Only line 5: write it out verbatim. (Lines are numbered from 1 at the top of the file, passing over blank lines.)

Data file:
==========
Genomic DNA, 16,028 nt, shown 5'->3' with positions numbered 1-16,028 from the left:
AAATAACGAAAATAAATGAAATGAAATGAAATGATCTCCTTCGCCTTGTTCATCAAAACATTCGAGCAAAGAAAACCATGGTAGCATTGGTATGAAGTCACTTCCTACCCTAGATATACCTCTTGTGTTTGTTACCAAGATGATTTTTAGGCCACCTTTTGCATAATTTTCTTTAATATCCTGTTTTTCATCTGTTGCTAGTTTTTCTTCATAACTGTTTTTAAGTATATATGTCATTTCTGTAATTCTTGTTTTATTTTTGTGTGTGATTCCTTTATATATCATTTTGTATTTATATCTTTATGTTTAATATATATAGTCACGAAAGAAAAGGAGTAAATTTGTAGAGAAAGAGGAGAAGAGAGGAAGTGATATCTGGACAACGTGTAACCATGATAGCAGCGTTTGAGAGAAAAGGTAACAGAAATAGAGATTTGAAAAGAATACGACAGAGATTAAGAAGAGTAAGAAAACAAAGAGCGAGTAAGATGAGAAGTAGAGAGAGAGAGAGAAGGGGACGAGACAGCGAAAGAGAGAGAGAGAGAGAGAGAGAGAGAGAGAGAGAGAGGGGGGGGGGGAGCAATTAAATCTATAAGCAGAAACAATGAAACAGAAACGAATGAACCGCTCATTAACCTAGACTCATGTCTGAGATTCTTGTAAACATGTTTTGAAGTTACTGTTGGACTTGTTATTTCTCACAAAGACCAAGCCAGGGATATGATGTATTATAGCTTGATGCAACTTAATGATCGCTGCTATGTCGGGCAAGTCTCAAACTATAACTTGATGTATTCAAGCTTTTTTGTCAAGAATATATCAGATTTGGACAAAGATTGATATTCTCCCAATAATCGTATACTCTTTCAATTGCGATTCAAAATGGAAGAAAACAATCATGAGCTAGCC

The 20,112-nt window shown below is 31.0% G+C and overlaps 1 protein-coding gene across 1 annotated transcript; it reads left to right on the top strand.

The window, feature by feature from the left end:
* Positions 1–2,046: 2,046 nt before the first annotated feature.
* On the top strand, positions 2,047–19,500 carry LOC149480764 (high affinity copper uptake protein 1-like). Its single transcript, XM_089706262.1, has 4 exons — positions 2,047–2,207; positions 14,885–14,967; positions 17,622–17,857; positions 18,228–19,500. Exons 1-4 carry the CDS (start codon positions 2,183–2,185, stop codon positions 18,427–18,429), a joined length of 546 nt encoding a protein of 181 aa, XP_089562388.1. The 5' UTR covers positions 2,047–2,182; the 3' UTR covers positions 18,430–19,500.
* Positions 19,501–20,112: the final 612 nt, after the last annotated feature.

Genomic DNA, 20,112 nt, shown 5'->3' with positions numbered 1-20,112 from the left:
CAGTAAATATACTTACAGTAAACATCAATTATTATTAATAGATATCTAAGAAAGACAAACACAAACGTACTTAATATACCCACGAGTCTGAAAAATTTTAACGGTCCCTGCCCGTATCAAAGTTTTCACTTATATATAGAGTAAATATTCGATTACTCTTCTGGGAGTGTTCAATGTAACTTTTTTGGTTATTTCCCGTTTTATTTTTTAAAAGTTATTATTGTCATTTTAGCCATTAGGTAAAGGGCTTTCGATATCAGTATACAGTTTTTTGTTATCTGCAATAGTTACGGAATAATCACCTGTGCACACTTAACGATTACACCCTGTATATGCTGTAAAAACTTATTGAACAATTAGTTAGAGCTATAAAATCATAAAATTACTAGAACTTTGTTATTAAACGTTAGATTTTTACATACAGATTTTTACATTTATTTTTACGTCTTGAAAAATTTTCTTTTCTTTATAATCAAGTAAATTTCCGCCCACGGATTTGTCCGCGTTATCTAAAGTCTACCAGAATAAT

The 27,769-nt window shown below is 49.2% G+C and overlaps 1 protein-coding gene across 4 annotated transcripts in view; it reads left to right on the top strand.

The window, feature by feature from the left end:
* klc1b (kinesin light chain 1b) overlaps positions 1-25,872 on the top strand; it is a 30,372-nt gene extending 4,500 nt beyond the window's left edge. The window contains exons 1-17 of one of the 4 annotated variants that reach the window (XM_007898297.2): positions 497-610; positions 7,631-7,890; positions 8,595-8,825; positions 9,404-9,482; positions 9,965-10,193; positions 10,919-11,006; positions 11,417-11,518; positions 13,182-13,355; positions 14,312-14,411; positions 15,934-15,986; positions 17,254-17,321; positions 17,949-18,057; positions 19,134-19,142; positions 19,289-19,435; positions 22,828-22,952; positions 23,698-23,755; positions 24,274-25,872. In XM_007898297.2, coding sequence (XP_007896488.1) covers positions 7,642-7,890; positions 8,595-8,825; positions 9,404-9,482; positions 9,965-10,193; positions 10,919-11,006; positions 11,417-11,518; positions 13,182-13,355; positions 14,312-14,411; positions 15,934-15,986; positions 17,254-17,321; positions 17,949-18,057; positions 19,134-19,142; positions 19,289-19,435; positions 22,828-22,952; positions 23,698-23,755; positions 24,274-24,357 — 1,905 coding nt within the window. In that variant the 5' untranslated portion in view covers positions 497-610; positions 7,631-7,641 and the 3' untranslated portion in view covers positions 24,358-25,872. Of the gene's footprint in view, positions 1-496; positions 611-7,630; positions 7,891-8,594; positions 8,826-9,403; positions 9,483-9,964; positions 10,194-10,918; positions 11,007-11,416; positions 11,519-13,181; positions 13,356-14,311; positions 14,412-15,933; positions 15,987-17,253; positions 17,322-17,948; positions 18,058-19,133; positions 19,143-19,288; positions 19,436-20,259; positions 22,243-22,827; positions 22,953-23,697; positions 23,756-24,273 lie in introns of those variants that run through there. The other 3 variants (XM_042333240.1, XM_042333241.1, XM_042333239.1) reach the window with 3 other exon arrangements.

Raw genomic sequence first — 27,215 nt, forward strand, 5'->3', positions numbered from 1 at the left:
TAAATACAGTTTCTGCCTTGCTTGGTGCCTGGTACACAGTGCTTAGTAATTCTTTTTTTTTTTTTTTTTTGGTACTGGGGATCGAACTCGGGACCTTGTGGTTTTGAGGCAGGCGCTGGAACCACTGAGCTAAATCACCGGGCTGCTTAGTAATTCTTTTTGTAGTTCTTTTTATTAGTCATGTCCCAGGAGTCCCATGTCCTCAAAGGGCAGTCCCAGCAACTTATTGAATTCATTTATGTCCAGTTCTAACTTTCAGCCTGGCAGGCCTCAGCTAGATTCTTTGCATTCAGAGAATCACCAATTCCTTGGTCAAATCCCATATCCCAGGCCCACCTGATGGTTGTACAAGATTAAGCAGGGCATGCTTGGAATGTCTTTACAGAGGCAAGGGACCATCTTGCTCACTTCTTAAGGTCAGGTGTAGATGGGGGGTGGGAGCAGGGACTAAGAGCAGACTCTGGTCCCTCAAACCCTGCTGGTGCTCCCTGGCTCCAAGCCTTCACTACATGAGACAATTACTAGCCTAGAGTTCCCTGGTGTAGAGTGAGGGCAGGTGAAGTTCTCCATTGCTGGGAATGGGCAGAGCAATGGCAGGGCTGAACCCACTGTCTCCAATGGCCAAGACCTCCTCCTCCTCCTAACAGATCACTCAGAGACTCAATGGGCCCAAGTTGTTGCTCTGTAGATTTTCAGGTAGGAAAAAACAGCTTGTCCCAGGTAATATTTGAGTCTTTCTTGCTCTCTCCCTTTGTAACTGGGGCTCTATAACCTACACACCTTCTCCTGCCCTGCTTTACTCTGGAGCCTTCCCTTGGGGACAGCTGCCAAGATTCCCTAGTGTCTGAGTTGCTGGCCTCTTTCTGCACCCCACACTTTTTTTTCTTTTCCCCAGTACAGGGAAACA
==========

* Positions 1–2,046: 2,046 nt before the first annotated feature.